Chris McCaughan (Sundowner, Lawrence Arms, The Broadways) recently released his second solo album as Sundowner, entitled 'We Chase The Waves'. The record finds Chris right at home with his fine storytelling, heartfelt melodies, and honest songwriting for which he’s known. I also made sure to ask him about his old bands and friends like Mike Park.
I think it's more comfortable in it's own skin. The first record was really a patchwork of songs collected over different periods of time. We Chase was written much more as a cohesive unit of tunes. I think that's maybe the biggest difference for me. Once I was moving on the writing I was working towards a very specific goal. 4152 was built out of a blueprint. Parts were premeditated, most everything was conceptualized and written prior to being in the studio. We Chase was made over a period of eight months and while all the songs were written and structured we took a lot more time to slowly write in all the extra stuff. Personally I feel we the new record fits better in the acoustic form. I think it's actually an acoustic record. 4152 really rode the fence in terms of if it was a soft or a rock record.
I like to think I took some risks although if you're at all familiar with the kinds of lyrics I have written in the past it is very much me. Some people have commented to me about how bleak and sad the content seemed. I think it's a lyrically and thematically hopeful record in the end. Yes, there are a lot of cryptic images and scenes but I think it's ultimately a record about confronting mortality and coming to terms with yourself. I tried to write from a landscape that had lots of natural and living things in it. I think lyrically I was trying to convey a world that I see.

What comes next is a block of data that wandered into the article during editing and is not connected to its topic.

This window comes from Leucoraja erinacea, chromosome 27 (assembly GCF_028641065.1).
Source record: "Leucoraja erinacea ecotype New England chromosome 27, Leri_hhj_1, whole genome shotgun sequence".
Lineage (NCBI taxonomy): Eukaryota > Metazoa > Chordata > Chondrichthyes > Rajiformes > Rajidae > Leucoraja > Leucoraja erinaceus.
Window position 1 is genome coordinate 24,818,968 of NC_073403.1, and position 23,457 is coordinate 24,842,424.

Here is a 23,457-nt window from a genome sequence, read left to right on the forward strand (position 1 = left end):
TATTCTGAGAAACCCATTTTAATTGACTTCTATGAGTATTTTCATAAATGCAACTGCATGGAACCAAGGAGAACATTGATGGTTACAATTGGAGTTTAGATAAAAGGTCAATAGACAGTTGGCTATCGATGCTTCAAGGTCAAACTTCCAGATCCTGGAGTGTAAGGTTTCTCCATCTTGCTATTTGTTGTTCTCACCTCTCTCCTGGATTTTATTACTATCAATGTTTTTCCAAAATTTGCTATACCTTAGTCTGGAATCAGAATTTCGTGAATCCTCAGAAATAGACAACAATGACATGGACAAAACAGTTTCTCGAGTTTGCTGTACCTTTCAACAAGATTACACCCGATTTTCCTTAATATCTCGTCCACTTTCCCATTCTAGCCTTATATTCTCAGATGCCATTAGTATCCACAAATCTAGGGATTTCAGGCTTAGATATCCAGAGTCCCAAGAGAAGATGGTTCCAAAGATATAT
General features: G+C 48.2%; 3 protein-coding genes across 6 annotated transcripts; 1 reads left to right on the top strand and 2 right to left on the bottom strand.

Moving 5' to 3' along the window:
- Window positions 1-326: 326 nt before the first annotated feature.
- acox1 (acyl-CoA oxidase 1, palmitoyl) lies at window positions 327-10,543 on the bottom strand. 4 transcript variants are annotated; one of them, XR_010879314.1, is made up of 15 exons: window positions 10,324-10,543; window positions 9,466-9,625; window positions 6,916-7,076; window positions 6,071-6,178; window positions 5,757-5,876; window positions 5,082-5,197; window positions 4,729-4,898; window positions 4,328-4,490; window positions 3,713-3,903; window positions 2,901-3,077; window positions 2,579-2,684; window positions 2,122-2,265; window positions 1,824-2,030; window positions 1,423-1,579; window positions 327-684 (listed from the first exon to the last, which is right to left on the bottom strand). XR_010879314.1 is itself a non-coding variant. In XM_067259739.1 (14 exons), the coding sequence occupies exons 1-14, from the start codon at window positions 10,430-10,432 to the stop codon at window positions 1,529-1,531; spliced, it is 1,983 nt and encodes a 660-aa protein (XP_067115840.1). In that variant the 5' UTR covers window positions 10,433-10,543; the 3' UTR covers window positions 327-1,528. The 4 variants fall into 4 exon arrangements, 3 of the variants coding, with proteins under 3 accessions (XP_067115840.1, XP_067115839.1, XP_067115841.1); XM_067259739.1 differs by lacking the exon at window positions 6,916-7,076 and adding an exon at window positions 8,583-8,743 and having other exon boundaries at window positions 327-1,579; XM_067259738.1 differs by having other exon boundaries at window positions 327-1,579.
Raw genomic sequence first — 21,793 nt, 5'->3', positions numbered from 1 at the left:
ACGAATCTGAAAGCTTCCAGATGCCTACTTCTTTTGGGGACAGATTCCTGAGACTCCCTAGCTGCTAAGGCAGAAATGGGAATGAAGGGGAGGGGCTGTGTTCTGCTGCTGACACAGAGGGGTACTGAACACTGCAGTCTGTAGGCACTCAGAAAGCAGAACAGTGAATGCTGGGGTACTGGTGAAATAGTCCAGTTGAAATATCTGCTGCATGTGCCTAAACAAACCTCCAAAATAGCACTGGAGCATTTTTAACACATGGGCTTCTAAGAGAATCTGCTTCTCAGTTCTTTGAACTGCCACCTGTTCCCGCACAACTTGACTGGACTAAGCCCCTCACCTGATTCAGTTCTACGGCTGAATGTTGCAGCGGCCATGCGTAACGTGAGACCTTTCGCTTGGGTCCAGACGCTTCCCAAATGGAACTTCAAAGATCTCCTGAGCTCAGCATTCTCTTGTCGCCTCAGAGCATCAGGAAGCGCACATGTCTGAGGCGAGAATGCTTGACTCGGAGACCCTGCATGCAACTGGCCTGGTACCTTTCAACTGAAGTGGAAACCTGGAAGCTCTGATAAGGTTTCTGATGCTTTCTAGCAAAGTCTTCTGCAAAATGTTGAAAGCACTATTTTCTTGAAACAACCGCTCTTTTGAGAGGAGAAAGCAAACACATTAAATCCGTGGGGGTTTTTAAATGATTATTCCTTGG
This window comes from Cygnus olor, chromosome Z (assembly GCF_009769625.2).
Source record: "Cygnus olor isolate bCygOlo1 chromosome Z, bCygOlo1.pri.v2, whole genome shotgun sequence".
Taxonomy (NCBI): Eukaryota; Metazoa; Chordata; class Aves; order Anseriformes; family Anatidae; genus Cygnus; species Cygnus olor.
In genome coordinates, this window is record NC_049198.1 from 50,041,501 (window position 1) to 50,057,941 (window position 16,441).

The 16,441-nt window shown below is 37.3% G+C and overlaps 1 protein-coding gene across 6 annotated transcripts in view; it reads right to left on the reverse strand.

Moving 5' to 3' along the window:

How did Sundowner start out? I know you had been doing some local shows in coffee shops and continued to write acoustic songs. Did you feel a need to differentiate yourself from The Lawrence Arms and your previous work?
It started as songs on a four track in my parents house when I was still living there and the Arms were touring a lot. I think I've just followed my instincts. I was compelled to make both these records. I never felt like I should or that I had to prove myself in some way. I found myself with enough material to make 4152 and it was a great experience for me. It took me out of my comfort zone. We Chase was a challenge for me and I really enjoyed writing and making the record and to be totally honest I felt empty when it was all done and I had to actually put it out. I think it's impossible to be someone you're not. People will always stack up your newest shit against the previous stuff. You have to accept that.
Is "Baseball's Sad Lexicon" about being a long suffering Cubs fan?
From my perspective, my spin on the old 1910 poem, yes. But the poem was written from the point of view of a NY Giants fan about the great Cubs teams of the turn of the century that spoiled a lot of Giants fans dreams. We've had some great Cubs teams since, but not one that's been the greatest in a given season.
Neil Hennessy played bass on both the Sundowner records. Did you have anyone else contribute to the newest record.
An old and good friend of my named Ryan Suma played lapsteel on Baseball's Sad Lexicon and a few guitar lines on Mouth of A Tiger, but other than that it was all me and Neil, who played bass on the whole record.